Sape’s legacy ‘will live on’


THE business community, in particular women entrepreneurs, are mourning the death of businesswoman Janet Sape, the founder of Women-in-Business.
She died after a long illness last week in Port Moresby.
She was one of the strongest advocates of involving women in business.
She set up the Women’s Micro Bank and the Women-in-Business trade centre in Port Moresby.
Ann Polon Kaki, who looks after the trade centre, said Sape’s legacy would live on in the business community, especially among the hundreds of women she had been able to help earn a living through business.
She said Sape’s foundations were supported by the Bank of Papua New Guinea, National Capital District governor Powes Parkop and Micro Bank.
“Her physical presence will not be here but she had established herself and got people employed, organised and delegate work properly so that work will continue in her foundations,” Kaki said.
“There is no doubt that because she had gone, her work would continue as what she left behind would be her legacy.”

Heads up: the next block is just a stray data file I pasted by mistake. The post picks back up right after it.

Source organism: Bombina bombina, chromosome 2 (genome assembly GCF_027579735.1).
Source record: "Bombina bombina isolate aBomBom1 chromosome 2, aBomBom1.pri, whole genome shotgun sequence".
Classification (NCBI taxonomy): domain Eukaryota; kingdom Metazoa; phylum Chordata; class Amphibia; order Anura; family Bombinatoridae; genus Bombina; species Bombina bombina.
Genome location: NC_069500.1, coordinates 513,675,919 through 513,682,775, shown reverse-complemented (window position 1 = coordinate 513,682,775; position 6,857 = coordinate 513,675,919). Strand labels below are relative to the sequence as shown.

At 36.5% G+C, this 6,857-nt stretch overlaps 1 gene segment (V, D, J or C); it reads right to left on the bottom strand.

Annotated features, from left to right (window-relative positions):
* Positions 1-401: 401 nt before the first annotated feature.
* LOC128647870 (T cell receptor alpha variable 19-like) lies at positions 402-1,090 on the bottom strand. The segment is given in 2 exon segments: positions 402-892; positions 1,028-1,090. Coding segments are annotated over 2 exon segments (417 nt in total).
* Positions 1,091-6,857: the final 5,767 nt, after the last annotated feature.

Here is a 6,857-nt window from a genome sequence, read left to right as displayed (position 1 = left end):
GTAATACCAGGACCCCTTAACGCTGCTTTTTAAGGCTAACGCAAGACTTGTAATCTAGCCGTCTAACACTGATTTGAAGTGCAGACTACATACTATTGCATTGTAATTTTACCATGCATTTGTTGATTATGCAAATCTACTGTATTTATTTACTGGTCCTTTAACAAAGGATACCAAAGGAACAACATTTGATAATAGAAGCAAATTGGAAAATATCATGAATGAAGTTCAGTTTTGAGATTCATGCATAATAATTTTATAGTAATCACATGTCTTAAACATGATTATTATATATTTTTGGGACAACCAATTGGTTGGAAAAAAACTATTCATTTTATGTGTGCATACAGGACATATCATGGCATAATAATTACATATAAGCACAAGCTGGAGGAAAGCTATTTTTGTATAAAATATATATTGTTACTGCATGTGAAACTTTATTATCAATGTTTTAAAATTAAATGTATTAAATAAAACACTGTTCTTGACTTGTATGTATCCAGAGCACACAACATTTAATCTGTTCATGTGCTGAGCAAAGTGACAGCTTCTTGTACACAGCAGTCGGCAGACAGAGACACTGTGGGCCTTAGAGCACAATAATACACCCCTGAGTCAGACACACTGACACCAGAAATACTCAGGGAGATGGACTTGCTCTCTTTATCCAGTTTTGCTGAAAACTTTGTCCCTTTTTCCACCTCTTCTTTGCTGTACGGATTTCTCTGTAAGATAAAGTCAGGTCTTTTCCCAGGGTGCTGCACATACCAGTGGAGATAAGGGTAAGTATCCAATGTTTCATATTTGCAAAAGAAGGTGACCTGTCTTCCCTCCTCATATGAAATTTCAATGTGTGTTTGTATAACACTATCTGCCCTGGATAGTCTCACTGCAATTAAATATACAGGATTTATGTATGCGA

Kaki said the family was still working on funeral arrangements.
Sape is from Wabag and married to a man from Gulf. They have six children.
She founded the Women’s Micro Bank in 2014 – the first of its type in the Pacific, and the fourth in the world.
Sape founded the women in business trade centre in 2016 to develop financial literacy among women.
She was named by Apec as the first winner of PNG’s Iconic Women in 2015. In the same year, she became Westpac’s Outstanding Woman of the Year.
She was unsuccessful as a candidate in the past three national elections.
She contested the Moresby North-West seat this year.
She was one of the Pacific’s best known advocates on women’s issues, particularly on the need for women’s economic empowerment and financial freedom.
Sape was recently admitted at the Port Moresby General Hospital after a long illness.

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